Search and rescue teams yesterday struggled to reach areas of the northern Philippines cut off by storm-triggered landslides and flooding that have left more than 600 people dead, officials said.
In the heavily-damaged northern province of Pangasinan, many towns remained under water while landslides had virtually cut off mountainous communities from rescuers, disaster relief officials said.
Social Welfare Secretary Esperanza Cabral said the government had sent tonnes of food, medicines and clothes to a military base in the north, but delivery to affected communities was slow.
“There is a significant number of people affected,” Cabral said. “Our problem is getting to them.”
She said helicopters have been dropping food packs in Pangasinan, a province of 2.5 million that has been submerged in deep waters for the past three days.
Four US military helicopters were due to airlift 10 tonnes of food to Baguio, a popular mountain resort that has been isolated after deadly landslides triggered by Tropical Storm Parma, spokesman Captain Jorge Escatell said.
“It’s going to be an all-day mission ... we are trying to get some help out there,” he said.
There have been varying reports of casualties, but the police in the Cordillera Administrative Region, which includes Baguio and several provinces hit with deadly landslides, said the death toll there alone climbed to 275 as more bodies were dug up from landslides yesterday.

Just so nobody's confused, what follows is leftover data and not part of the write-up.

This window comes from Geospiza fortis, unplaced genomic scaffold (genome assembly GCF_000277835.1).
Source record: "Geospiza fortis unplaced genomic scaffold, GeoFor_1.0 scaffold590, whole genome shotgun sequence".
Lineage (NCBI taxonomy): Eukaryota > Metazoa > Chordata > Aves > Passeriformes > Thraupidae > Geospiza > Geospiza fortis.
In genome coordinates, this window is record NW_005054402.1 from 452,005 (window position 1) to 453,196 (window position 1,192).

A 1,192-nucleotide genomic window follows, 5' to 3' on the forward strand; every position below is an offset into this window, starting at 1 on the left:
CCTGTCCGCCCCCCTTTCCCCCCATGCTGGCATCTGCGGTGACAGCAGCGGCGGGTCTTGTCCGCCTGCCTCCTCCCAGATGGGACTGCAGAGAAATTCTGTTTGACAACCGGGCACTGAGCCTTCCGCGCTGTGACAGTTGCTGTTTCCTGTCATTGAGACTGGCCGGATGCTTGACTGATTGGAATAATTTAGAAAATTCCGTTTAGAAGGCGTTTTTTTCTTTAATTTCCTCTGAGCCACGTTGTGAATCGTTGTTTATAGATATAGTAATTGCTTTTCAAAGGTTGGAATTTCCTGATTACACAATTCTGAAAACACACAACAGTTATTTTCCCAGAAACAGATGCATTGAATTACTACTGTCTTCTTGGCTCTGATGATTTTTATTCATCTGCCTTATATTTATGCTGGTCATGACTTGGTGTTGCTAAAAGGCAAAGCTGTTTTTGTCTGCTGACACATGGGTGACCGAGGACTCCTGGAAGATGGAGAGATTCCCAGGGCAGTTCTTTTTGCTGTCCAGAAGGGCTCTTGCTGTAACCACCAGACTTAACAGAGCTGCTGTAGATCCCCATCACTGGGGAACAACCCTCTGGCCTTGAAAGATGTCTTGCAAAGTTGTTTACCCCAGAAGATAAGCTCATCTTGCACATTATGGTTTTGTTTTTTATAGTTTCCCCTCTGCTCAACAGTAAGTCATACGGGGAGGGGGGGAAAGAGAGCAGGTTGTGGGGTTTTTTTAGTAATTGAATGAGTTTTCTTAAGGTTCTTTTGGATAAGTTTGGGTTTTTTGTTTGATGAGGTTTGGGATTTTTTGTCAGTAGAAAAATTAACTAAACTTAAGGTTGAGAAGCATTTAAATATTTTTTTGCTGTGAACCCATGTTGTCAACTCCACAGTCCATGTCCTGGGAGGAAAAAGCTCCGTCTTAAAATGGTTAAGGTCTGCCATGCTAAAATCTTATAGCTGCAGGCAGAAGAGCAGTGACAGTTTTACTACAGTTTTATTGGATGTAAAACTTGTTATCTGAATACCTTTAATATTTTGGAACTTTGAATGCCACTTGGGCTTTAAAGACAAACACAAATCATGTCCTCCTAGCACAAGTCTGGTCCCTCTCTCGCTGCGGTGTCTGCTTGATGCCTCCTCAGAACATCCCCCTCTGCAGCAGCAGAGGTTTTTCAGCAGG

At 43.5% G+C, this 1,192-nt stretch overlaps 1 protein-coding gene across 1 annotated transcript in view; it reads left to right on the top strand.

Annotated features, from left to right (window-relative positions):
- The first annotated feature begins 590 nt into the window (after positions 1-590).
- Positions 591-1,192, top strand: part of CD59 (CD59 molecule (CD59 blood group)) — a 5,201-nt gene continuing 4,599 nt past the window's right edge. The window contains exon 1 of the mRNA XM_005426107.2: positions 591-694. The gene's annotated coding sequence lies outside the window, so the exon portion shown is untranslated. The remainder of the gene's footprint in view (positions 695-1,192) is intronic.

The National Disaster Coordinating Council in Manila however placed the official toll at 193 from Parma, which finally blew out into the South China Sea late on Friday after pummeling northern Luzon for a week.
Altogether the death toll from Parma and Tropical Storm Ketsana, which killed 337 in Manila and surrounding areas, now stands at more than 636, with fears the toll could rise, officials said.
Ketsana triggered the worst flooding in Manila and nearby areas in four decades on Sept. 26, and many areas still remain flooded two weeks later.
Both storms affected more than 6 million people, with more than 300,000 people remaining in evacuation camps.
Many highways remained impassable to all types of vehicles in the provinces of Tarlac and Pangasinan, with flood waters unable to empty out into the Lingayen Gulf to the west of Luzon because of high tides.
Television footage shot by rescuers showed houses, malls and factories submerged in a vast sea of brown water, with rescuers plucking survivors from trees and rooftops for the past two days.
The flooding was largely because of heavy rains and water released by the authorities from two dams that were in danger of bursting.
In the Cordillera region, meanwhile, roads and bridges were destroyed by a deadly cocktail of mud and rocks, while houses lay in ruins. Mud-streaked residents carrying belongings were shown dangerously negotiating a muddy cliff that was once a mountain pass.
Parts of Baguio, where Philippine President Gloria Arroyo maintains a retreat house, were also flooded with run-off water from the slopes.
Cabral said she expected the number of people in evacuation camps in the north to rise significantly in the coming days.
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